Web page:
Time spent in a garden can engage all our senses and lift our moods, but one has to be intentional in their approach, an expert in therapeutic horticulture has said.
Dr Kate Neale, a researcher at Southern Cross University’s Faculty of Health and Centre for Children and Young People, believes people can reap benefits whenever they sit in a garden.
“It’s often about spending time on yourself, about attentively noticing, slowing down, just taking in your surroundings and thinking about your heart rate or your breathing,” she told Hope 103.2.
“(It’s) focusing on blocking out a lot of the outside noise and focusing on what is in front of you that’s actually really lovely.”
Different people will be drawn to different aspects of a garden, she said.
“(This is) usually based on senses, whether it’s knowing how something smells or just loving the way the light filters through foliage, or food gardens and all the delectable things that we get to eat.
“It’s just limited by our imagination, and curiosity is often one of the best tools we can have in the garden to experience things through our senses.”
Dr Neale is also an educator at Digability, which explores the benefits of therapeutic horticulture for people with cognitive disabilities, dementia and during the early years of development.
“I often do this with my students, (I’ll ask them to) sit there and will say ‘OK, let’s close our eyes, let’s remove one of the senses’,” Dr Neale said.
“(Let’s) see how that heightens the other senses that we might be able to use to enjoy this garden differently to which we’ve done before’.”
“Curiosity is often one of the best tools we can have in the garden to experience things through our senses,” – Dr Kate Neale, researcher at Southern Cross University
Although all gardens are sensory experiences, some gardens have been deliberately designed to engage with the senses.
“Sensory gardens are ones that have been curated in a way to make the most of the sensory aspects of being in nature, in green spaces, in a way that benefits people,” Dr Neale said.
“(They’ve) usually been specifically designed to capture sound or to incorporate water for different kinds of wellbeing benefits.”
These gardens are usually used in healthcare settings, often with people with special needs to help them develop a range of new skills.
“We see sensory gardens a lot in schools; they really help children who might have attention deficit disorder, who enjoy the sensory experiences of being in the garden,” Dr Neale said.
“People with intellectual and physical disabilities have different sensory receptors in the way that they process information and they often enjoy the tactile touch of plants.
“With people living with dementia, we often see that sensory gardens helps (them) connect back to past memories as well.”
“I don’t want people to think they have to walk through their local park to get to a sensory garden to enjoy a sensory delight in the garden; you can literally find it anywhere,” – Dr Kate Neale, researcher at Southern Cross University
How to start a sensory garden
Starting a sensory garden is easier than you would think and no fancy tools are required, Dr Neale said.
“You just need to have a space where plants can grow – are you getting adequate sunlight? How will it be watered? Is it a plant that requires a lot of maintenance or is it sort of a plant and forget?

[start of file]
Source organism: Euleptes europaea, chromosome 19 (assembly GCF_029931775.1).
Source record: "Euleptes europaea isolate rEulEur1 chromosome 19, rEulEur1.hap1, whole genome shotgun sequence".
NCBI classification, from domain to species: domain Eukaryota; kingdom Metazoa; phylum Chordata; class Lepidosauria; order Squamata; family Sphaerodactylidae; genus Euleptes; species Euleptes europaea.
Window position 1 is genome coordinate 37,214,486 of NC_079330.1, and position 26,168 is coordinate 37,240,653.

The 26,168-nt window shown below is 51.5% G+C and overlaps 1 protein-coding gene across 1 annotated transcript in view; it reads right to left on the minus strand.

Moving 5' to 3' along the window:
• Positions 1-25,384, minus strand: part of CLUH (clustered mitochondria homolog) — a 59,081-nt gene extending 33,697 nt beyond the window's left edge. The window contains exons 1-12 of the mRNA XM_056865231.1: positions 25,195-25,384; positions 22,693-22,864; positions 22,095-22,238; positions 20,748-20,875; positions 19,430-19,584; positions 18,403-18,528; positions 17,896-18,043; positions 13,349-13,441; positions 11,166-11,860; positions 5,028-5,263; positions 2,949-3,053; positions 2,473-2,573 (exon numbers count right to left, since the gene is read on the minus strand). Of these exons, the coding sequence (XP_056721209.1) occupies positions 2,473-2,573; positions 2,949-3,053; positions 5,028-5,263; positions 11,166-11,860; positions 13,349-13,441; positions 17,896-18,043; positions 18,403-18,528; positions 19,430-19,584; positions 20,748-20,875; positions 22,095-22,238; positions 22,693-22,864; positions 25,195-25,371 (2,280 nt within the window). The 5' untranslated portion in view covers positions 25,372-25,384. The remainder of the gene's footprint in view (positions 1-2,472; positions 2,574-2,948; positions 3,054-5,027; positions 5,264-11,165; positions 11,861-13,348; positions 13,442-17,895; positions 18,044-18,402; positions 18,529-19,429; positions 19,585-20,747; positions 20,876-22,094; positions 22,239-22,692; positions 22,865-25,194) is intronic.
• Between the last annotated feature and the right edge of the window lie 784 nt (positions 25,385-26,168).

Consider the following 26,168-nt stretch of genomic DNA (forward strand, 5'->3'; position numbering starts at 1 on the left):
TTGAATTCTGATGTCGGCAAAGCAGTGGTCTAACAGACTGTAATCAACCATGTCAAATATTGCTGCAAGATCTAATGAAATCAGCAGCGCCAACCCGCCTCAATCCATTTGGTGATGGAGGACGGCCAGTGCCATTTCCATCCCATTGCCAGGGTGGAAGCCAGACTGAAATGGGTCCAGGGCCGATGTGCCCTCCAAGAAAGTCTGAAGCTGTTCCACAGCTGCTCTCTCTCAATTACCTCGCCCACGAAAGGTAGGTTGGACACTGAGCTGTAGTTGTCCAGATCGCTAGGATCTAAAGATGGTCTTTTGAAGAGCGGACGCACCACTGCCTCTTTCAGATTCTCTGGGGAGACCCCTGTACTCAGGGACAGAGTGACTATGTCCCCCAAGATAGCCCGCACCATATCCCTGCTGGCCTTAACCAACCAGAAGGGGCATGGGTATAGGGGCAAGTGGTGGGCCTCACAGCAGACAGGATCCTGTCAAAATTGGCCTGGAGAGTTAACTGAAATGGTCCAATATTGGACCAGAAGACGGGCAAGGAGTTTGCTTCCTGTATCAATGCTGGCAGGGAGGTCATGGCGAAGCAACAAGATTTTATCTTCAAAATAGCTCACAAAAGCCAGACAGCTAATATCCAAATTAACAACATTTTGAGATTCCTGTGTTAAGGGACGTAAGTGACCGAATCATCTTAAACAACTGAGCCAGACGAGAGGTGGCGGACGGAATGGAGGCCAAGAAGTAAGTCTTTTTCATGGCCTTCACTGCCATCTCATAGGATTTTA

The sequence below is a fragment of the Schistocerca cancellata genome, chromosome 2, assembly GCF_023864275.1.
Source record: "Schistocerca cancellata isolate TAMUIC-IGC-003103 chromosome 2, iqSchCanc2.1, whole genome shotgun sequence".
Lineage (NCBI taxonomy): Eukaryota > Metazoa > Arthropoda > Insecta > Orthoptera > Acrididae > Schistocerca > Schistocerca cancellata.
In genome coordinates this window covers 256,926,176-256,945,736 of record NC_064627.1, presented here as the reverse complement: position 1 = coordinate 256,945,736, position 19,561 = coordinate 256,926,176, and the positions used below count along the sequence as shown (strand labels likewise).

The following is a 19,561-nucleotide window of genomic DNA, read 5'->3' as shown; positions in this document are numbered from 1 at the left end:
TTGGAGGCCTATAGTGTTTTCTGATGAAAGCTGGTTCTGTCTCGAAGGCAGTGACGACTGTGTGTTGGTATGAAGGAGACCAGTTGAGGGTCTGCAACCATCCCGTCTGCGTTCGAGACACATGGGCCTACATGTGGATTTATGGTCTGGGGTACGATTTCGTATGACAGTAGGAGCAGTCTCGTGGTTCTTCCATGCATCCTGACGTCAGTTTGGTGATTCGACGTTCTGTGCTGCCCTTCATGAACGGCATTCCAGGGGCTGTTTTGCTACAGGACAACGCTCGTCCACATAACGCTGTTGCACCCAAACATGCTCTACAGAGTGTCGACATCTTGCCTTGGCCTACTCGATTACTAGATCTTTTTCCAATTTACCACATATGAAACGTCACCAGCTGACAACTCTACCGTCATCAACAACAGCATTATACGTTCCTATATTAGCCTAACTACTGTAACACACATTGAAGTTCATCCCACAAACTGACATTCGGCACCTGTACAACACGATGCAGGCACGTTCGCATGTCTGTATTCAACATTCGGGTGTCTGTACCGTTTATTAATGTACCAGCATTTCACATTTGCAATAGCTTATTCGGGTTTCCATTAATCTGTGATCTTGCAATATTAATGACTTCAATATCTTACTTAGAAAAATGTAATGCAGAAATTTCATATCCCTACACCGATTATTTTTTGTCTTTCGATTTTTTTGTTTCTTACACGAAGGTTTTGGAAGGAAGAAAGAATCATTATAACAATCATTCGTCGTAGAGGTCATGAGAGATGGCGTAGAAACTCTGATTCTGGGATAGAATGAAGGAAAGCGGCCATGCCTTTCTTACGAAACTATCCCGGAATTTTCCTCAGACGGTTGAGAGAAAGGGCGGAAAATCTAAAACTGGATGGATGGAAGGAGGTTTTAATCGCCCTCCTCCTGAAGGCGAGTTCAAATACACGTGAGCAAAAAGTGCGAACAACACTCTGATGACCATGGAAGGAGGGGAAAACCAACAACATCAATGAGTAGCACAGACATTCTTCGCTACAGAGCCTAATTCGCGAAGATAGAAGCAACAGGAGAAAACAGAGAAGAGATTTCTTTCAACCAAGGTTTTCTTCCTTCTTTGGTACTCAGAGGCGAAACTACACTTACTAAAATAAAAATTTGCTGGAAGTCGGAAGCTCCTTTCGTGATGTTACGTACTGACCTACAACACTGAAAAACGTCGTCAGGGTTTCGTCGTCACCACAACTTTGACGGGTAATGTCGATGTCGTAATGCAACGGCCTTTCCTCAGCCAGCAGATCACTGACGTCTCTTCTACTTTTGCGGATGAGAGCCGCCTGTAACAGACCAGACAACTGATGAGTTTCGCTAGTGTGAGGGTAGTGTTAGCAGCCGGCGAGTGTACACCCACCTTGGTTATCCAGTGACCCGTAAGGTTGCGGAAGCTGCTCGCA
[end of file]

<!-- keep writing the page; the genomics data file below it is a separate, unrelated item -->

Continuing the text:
“To choose… think about your own senses and your palate and, if it’s for you, what you’re attracted to, what do you like to see, what makes you feel calm?”
It’s not all lavenders and roses
However, not everything in the garden needs to be “soft and lovely” and “lavender and sweetly-smelling roses”, according to Dr Neale.
“Cactuses or succulents and really prickly things that we might not want to touch, they might not be a pleasant sensory experience, but they are also something that people can find curious or enjoyable.”
A young man was going through a difficult time in his life and his mental health was affected, Dr Neale said.
His mum, an avid gardener, tried convincing him to spend time in her garden, but he kept refusing.
“Instead, he planted this garden of – I don’t want to say doom and gloom – but this garden of curiosities, where it had spiky cactuses, super-hot chilies and plants like ivies and all of these things that were very atypical to his mum’s own garden and it piqued his curiosity,” Dr Neale said.
“They actually started gardening together based on all of the absolute opposite of what she was hoping to get him into the garden for.
“But that got him outside and got him into the sunshine, that got him talking to his mum and got him interested in other things, and from that he actually had beneficial mental health outcomes.”
Different people will be drawn to different aspects of a garden, according to Dr Kate Neale, researcher at Southern Cross University
Enjoying nature around us
While gardens are great sensory experiences, Dr Neale doesn’t want people to think they are the only places that engage the senses.
“I don’t want people to think they have to walk through their local park to get to a sensory garden to enjoy a sensory delight in the garden; you can literally find it anywhere,” she said.
“During COVID, I wrote a little piece about simply noticing nature in urban areas… (it can be) looking out onto pavements and seeing where nature was growing, where weeds were defying odds in growing up through concrete.
“It is an opportunity to see these benefits, to enjoy nature and derive benefit from that; it doesn’t need to be this special garden or… amazing green space.”